Tuesday, February 20, 2018
Business

Microsoft ads deride Google as bad place to shop

SAN FRANCISCO — Microsoft is trying to skewer Google as a lousy holiday shopping guide in its latest attempt to divert more traffic to its Bing search engine.

The attack started Wednesday with a marketing campaign focused on a recent change in the way Google operates the part of its search engine devoted to shopping results. The revisions require merchants to pay Google to have their products listed in the shopping section.

In its new ads, Microsoft contends the new approach betrays Google's long-standing commitment to provide the most trustworthy results on the Web, even if it means forgoing revenue. To punctuate its point, Microsoft is warning consumers that they risk getting "scroogled" if they rely on Google's shopping search service.

The message will be highlighted in TV commercials scheduled to run on NBC and CNN and in newspaper ads in the New York Times, Wall Street Journal and Washington Post. The blitz also will appear on billboards and online, anchored by a new website, Scroogled.com.

The barbs are injecting more antagonism into an already bitter rivalry between two of the world's best-known and most powerful technology companies.

Google's search engine is dominant on the Internet, while Bing runs a distant second. Microsoft's Office and Windows software remains an integral part of personal computers, but Google has been reducing the importance of those programs and PCs with the success of Web-based services and its Android operating system for smartphones and tablet computers.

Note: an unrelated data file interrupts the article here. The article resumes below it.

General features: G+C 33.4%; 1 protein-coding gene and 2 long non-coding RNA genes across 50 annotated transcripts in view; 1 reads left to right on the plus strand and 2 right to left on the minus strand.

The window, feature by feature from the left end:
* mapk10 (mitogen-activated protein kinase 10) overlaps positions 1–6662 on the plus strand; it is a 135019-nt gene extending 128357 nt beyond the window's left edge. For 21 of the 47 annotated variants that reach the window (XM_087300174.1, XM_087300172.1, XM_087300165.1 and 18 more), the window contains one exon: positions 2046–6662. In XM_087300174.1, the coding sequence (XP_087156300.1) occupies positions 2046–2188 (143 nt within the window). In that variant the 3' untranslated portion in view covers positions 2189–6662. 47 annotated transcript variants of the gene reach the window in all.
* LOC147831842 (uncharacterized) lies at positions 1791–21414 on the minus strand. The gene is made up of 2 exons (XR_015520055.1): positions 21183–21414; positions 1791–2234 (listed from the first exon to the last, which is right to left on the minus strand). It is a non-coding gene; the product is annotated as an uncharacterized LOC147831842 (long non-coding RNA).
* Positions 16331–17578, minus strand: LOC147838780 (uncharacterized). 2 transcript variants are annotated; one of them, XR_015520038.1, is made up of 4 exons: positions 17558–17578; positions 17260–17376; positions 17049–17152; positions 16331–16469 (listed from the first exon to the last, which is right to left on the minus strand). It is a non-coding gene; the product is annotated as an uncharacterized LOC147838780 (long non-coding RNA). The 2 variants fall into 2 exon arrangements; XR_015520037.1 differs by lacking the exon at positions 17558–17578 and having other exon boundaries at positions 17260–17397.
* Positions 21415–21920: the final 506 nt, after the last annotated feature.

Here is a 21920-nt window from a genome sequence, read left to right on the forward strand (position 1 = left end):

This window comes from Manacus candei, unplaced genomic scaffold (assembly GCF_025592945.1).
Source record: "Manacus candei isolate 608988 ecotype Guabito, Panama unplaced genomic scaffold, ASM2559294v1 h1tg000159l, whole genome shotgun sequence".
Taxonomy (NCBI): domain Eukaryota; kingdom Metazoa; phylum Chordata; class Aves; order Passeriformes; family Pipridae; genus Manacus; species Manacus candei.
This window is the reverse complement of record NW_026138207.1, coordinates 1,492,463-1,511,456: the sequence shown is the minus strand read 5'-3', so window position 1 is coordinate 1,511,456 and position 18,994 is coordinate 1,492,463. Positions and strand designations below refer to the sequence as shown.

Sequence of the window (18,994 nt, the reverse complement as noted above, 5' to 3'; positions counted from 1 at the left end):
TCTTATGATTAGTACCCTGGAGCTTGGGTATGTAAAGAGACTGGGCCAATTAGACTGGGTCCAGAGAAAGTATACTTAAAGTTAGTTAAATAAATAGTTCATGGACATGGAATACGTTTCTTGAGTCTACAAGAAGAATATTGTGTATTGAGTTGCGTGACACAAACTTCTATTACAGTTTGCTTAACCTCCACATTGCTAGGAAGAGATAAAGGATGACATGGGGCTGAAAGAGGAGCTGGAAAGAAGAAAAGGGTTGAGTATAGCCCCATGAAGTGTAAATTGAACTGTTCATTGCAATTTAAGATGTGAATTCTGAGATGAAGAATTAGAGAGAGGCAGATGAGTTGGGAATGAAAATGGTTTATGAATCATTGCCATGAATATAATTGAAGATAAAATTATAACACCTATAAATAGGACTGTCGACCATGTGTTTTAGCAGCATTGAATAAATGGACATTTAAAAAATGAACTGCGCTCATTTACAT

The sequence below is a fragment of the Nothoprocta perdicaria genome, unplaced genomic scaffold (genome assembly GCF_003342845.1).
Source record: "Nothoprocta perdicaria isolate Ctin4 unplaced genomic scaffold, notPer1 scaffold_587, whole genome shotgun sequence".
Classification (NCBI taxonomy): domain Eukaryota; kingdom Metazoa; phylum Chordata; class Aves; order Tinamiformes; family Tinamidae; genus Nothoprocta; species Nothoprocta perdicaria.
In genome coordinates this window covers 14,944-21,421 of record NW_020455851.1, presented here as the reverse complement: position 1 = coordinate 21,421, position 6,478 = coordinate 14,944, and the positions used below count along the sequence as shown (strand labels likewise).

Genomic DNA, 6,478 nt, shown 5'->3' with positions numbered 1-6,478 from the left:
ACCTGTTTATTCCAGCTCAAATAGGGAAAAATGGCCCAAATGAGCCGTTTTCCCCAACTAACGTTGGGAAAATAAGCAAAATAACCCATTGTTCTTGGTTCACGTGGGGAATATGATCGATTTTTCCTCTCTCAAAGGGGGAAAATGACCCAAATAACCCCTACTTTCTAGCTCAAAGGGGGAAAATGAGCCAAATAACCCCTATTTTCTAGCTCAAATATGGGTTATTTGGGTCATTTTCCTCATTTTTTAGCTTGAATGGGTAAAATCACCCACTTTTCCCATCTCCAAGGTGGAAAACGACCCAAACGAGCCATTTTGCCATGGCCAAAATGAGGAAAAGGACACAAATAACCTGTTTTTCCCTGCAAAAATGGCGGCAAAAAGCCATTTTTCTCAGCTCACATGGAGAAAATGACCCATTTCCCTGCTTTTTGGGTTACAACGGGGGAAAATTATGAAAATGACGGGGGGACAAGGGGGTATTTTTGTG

Google doesn't require websites to pay to be listed in its main database, the index that provides results for requests entered into its all-purpose search box. A query made there for a particular product, such as a computer, will still include results from merchants who haven't paid for the privilege of being included.

But that's not the case for someone who clicks on a tab to enter Google's shopping-only section, which is designed to compare prices and offer other insights, such as identifying sites that offer free shipping. Searches there are confined to paying merchants. That means results from sites, including Web retailing giant Amazon.com, aren't displayed unless they pay.

Google defends the fee-based approach as a way to encourage merchants to provide more comprehensive and accurate information about what they're selling.

Google, like Microsoft, accepts payments for ads that are triggered by specific search terms and appear to the right or on top of regular search results. Those are labeled in colored letters as ads. The same distinctions aren't made in Google's shopping section.

The financially driven system for determining the results in a major part of Google's search engine breaks new ground for a company whose idealistic founders, Larry Page and Sergey Brin, once railed against the perils of allowing money to influence which Web links to show.

Microsoft contends that Google is doing a disservice to its users with the new approach, as many users may not even realize that the results in shopping searches are being swayed by money.

"We want consumers to know, in contrast to the route that Google has pursued, we are staying true to the DNA of what a good search engine is really about," said Mike Nichols, Bing's chief marketing officer. "We will rank results on what's relevant to you and not based on how much someone might pay us."

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